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Mukti: Acknowledging the grim reality of human trafficking in India

UnderDogs founder and CEO Vaibhav Chavan discusses his hope to raise awareness of a growing problem

In 2016, official government figures estimated 20,000 people were victims of human trafficking in India, an increase of nearly 25% over the year prior.

According to the Global Slavery Index, on any given day that year there were around eight million people living in modern slavery.

The North East region, and in particular Assam, has emerged as a hub of human trafficking resulting from unemployment, poverty, and migration for work.

Writing for The Diplomat earlier this year, journalist Avinash Giri said, "while India may have the capacity to tackle the evil, they clearly don't have the will."

With the problem of human trafficking in India showing no signs of improving, UnderDogs founder and CEO Vaibhav Chavan began working on a game to bring the issue into our global consciousness.

Mukti, which translates to "freedom" in Hindi, is a narrative game that sees players exploring a museum of Indian artifacts and uncovering a story of human trafficking.

chavan_portrait

Vaibhav Chavan, UnderDogs founder and CEO

Developed by Mumbai-based studio UnderDogs, with assistance from WanderMind Labs, Mukti is a wholly different experience from anything the team has developed before. Since being founded in 2011, it has worked on over 200 mobile games as an outsourcing studio, and a handful of its own mobile games. Mukti, however, will be its first PC game and it's certainly a far cry from the company's familiar territory of simulations and endless runners.

"It's pretty exciting, but very scary also," Chavan tells GamesIndustry.biz during an interview at the India Game Developer Conference. "We have done scary things in the past here. There is nothing new to us... Challenges are there, but we faced similar challenges when we started mobile gaming also. We tackled those and we have to tackle these things, otherwise there is no scope of growing."

The story of Mukti is informed directly by Chavan's work as a theatre writer and director, and the game was born from his desire to begin exploring games as a narrative medium after years working on casual mobile titles.

"There is a social issue in India with human trafficking," he explains. "If you go and research about these things, you will find the maximum number of people facing these problems is in the Northern part of India.

"Being a theatre artist and a writer, I was doing something on human trafficking there, so I thought I should combine two things to tell the story to a global audience... Theatre is for a limited number of people who come to watch the play. What if I tell the same story in a medium that can reach the maximum number of people in a systematic manner."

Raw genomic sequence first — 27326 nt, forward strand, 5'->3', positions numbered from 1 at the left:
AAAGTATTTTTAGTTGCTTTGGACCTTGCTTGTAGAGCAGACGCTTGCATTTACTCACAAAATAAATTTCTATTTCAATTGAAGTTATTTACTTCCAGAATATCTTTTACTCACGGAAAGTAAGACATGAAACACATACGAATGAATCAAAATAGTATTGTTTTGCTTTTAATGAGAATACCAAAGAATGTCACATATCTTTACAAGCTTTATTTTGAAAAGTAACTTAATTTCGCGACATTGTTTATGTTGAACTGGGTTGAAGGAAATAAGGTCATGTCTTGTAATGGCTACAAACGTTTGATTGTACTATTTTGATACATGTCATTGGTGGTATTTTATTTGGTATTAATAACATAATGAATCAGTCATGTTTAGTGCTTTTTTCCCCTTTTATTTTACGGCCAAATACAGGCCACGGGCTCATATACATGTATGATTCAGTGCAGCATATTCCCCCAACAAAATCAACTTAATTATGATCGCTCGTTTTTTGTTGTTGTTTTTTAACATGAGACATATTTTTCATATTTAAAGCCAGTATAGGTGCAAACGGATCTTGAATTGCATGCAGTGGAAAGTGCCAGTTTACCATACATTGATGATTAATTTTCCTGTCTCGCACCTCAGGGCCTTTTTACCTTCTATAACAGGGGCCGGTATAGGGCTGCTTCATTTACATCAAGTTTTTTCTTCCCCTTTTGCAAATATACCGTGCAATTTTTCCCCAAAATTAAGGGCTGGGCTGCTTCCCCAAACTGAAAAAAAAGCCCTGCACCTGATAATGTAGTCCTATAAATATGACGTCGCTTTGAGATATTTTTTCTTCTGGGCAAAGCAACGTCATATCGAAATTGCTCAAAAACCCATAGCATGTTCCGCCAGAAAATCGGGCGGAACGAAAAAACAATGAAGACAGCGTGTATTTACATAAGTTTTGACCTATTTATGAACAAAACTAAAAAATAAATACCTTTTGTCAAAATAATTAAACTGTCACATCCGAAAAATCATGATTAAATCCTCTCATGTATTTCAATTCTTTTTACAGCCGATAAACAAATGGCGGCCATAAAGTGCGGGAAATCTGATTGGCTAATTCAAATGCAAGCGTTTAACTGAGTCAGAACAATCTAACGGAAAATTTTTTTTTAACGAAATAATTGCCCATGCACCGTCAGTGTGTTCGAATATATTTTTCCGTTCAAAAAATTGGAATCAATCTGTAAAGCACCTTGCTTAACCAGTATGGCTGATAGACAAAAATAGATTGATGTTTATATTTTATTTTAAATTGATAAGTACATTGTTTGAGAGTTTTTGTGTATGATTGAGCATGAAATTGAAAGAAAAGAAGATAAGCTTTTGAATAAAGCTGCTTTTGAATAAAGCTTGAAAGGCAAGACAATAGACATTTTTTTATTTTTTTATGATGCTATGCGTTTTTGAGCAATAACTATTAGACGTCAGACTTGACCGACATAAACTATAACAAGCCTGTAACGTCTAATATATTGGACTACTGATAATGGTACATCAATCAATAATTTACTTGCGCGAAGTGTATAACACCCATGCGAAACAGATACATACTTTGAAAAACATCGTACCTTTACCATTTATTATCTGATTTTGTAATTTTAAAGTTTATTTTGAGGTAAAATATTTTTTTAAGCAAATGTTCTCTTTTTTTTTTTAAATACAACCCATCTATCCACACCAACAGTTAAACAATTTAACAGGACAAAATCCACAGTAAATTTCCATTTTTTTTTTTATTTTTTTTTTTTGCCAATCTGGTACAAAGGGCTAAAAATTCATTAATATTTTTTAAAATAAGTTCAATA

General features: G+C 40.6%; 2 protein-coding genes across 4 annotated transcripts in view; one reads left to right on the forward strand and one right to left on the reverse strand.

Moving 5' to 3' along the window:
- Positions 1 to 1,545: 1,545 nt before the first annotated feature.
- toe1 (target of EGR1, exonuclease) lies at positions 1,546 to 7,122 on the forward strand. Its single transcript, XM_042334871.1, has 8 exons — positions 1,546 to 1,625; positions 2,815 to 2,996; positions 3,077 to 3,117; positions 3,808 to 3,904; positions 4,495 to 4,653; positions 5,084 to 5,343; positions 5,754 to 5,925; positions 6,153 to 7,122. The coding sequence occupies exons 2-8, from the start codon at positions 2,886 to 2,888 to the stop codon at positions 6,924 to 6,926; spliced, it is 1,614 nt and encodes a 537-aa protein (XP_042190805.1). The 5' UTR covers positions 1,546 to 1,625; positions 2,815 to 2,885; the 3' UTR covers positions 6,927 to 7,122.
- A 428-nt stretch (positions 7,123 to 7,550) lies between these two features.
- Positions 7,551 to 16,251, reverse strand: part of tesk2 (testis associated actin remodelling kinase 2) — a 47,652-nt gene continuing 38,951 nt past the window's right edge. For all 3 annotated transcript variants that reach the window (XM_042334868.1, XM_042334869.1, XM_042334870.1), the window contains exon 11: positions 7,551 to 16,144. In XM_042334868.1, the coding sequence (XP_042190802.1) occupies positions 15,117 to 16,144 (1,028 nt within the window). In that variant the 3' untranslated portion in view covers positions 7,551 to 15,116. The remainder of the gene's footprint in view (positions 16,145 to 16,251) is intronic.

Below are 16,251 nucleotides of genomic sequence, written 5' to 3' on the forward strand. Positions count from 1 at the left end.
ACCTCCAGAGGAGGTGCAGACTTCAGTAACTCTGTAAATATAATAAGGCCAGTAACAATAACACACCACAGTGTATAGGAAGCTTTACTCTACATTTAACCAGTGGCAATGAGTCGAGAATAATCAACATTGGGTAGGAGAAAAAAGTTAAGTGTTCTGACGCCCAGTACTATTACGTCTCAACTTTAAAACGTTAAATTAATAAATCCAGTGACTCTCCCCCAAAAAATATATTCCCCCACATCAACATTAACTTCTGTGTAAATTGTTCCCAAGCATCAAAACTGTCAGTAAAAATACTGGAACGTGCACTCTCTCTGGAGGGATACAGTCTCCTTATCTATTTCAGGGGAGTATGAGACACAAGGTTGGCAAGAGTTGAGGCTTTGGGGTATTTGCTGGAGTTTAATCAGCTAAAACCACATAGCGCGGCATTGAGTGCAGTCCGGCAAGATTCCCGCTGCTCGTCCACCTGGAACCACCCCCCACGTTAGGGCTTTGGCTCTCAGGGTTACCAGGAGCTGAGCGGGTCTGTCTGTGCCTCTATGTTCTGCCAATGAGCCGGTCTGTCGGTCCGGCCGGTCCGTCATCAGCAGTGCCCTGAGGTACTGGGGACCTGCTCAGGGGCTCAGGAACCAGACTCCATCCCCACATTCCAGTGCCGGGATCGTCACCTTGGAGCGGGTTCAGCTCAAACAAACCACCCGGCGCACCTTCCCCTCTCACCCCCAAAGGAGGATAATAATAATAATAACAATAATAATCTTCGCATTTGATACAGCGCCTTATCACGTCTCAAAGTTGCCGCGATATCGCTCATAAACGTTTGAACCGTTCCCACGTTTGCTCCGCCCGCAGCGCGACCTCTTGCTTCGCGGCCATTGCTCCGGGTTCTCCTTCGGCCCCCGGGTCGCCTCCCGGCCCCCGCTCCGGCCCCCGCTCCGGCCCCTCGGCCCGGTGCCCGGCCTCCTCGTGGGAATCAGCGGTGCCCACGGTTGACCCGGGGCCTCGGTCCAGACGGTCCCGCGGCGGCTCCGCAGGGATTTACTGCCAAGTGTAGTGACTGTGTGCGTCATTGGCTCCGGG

"We wanted to hear the truth about it. Not the glorified version or any heroic parts of it. Just the real facts."

Chavan stresses that Mukti is a game that explores the horrifying realities of human trafficking in India with the aim of raising awareness, while also being an artistic endeavour.

"We're not trying to show a happy ending where there is a boy or a girl who has been trafficked or kidnapped who is then rescued," he says. "It's not about that. It's about a situation, it's about the facts right now in India.

"The game has its own storyline, but at some point, you just get the shock of learning about the trafficking. That's the game. It's not about killing demons and saving the day. It's a simple, compelling story about human trafficking."

In order to add authenticity to the game story, Chavan spoke with some victims of trafficking,

"We wanted to hear the truth about it," he says. "Not the glorified version or any heroic parts of it. Just the real facts."

There are not many games from Indian developers telling Indian stories, but Chavan hopes to begin changing that with Mukti. It defies so much of the conventional wisdom from the region which places unflinching emphasis on free-to-play or real money mobile gaming. For many independent developers in India, including Chavan, the status quo is frustrating.

"What I realised is that everyone has a thought that India is all about clicker games and Bollywood," he says. "But it's not. There are a lot of people making great games. This is something that will make us stand apart from the crowd. These are the games we want to really focus on. We really don't focus on making commercial success."

GamesIndustry.biz attended the India Game Developer Conference with help from the organiser.

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